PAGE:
Asteroid mining will happen sooner than you think

The next gold rush won't be in the hills of California. It'll be in space. There's gold in them thar skies!

Michio Kaku: When I was researching my book The Future of Humanity I came across a comment made by Thomas Jefferson. Thomas Jefferson made the biggest gamble of his life buying the Louisiana Purchase from Napoleon. Napoleon was fighting the British he needed hard cash immediately. He had Louisiana and that whole middle portion of the United States and so Napoleon sold it to Thomas Jefferson for a song. But Thomas Jefferson thought how long would it take to investigate what he had just purchased? He had doubled the size of the USA. Think about that. And he probably violated the Constitution in the process. Everyone forgets that. Everyone glosses over that fact, but hey when Louis and Clark went into the territories that comprised the Louisiana Purchase they found tremendous prospects for wealth and prosperity, but Thomas Jefferson wrote that it may take a thousand years, a thousand years before they could then begin to settle the west.

Well, how long did it take? A few decades. Because what happened? Gold. Gold was discovered in California sparking the gold rush and within just a few years millions of prospectors, settlers, fortune hunters converged on California. It didn’t take a thousand years to develop that. Then the question now is, is there going to be a new gold rush in outer space? Some people think so. Some Google billionaires have created an organization, a company, Planetary Resources, that are looking into prospecting in the asteroid belt. Now, asteroids come in all shapes and sizes and we’re cataloging them now and we have already found some perspective asteroids that could be mined. One asteroid perhaps maybe 30/50 feet across brought back down either to the moon or to the planet earth could, in fact, yield billions of dollars in rewards because of the rare earths and the platinum type medals that you find inside. You see, the electronics industry is dependent upon rare earths. Where are these rare earth elements found it? Mainly in China. They’re everywhere, of course, but China has the most developed market and the Chinese in turn supply on the order of 90 percent of the rare earths.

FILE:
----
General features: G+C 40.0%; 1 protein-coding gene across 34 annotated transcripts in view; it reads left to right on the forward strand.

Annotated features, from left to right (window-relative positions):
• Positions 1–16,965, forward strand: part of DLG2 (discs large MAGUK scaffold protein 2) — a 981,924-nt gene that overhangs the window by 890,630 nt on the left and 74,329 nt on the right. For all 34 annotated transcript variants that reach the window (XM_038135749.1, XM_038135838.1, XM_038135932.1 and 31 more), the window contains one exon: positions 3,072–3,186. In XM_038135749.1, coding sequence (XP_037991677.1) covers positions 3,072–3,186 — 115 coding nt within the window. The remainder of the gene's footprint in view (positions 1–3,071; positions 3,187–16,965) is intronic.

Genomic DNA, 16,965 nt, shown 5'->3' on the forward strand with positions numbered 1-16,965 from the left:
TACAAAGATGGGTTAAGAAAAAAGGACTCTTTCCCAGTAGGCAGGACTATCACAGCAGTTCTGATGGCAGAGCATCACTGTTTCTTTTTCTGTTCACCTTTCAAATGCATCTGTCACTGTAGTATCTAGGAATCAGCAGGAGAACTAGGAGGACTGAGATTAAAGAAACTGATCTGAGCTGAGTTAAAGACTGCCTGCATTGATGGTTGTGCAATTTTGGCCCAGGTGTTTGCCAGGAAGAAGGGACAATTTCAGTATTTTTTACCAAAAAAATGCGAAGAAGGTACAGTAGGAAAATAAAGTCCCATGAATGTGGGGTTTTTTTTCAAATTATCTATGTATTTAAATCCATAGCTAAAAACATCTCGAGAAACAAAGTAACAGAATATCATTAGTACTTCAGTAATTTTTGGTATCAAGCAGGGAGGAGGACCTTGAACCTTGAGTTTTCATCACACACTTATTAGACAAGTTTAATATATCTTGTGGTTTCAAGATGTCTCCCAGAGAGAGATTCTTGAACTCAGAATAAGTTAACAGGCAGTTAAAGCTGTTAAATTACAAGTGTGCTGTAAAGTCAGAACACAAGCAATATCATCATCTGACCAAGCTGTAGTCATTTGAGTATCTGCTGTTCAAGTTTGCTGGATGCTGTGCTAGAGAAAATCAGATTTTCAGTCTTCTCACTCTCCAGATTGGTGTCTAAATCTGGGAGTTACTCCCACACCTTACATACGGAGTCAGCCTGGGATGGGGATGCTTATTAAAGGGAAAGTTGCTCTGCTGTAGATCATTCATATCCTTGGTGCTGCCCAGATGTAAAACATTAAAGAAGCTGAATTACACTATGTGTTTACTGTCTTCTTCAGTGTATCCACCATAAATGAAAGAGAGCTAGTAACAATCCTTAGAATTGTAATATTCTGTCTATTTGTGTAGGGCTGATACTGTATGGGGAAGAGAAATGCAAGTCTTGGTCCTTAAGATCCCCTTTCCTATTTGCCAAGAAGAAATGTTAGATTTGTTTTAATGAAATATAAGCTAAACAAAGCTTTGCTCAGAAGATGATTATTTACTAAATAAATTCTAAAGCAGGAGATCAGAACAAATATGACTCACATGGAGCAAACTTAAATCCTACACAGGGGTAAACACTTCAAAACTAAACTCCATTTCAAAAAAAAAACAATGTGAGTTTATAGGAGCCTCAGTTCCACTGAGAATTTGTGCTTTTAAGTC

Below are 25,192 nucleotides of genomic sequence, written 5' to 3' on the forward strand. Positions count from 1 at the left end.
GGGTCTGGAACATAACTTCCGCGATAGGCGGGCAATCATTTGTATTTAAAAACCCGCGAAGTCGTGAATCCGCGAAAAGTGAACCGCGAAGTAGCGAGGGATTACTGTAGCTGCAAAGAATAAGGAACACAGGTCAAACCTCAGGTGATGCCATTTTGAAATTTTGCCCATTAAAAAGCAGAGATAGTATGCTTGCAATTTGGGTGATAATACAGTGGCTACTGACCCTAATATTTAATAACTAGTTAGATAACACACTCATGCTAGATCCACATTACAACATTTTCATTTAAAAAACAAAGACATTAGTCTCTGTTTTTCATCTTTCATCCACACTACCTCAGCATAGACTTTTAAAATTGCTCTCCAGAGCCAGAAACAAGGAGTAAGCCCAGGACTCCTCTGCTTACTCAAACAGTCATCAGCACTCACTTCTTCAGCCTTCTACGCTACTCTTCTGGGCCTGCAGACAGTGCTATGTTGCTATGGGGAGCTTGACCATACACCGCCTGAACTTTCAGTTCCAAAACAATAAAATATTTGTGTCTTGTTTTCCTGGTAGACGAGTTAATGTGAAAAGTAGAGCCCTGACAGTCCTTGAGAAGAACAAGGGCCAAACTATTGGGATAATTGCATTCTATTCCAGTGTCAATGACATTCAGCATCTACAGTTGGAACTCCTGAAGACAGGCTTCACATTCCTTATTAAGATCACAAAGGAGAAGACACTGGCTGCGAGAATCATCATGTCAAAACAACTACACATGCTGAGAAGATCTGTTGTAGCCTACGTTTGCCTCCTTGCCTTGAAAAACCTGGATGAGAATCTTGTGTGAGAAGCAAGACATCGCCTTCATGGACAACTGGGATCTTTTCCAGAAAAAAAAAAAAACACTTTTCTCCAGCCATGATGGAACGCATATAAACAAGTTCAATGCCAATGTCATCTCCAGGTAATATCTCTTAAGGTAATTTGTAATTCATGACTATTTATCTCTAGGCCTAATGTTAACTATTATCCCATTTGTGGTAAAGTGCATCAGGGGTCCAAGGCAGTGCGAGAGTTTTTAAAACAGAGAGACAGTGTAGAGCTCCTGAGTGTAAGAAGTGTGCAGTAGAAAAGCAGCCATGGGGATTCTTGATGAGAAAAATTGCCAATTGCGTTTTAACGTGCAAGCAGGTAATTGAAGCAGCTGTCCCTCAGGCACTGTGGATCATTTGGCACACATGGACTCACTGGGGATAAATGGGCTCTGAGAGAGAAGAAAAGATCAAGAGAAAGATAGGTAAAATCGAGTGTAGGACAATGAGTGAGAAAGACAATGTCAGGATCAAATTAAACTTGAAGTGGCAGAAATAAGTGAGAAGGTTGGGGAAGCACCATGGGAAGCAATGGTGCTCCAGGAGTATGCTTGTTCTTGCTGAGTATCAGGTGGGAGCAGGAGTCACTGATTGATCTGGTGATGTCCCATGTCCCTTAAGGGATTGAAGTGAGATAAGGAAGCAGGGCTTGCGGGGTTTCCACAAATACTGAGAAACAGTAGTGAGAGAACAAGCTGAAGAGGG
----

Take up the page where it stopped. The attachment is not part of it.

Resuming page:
Well, a few years ago they decided to capitalize that and raise the price. All of a sudden shockwaves, shockwaves spread around the earth because people realized that oh my God China has a stranglehold, a stranglehold on high technology. How can you build the next iPhone if you don’t have the rare earths to make the transistors and to make the delicate components of these high tech devices? So I think what’s happening here is that some people see an area for profit and that is asteroid mining. Now of course, the infrastructure for that doesn’t exist, but NASA has looked at its budget and does have a program that has been shelved temporarily to redirect an asteroid. The Asteroid Redirect Program is to send the SL ass booster rocket into outer space with the Orion capsule. It will then intercept an asteroid and bring it back to orbit around the moon. Then it can be mined as it orbits around the moon or as it’s brought back to planet Earth. And so this is now beyond the phase of science fiction. We’re no longer talking about dreaming about an asteroid redirect, we’re talking about an actual plan with the economics, with the details laid out. However, at the present time, we have to wait for NASA’s SLS rocket to mature to the point where we can intercept an asteroid.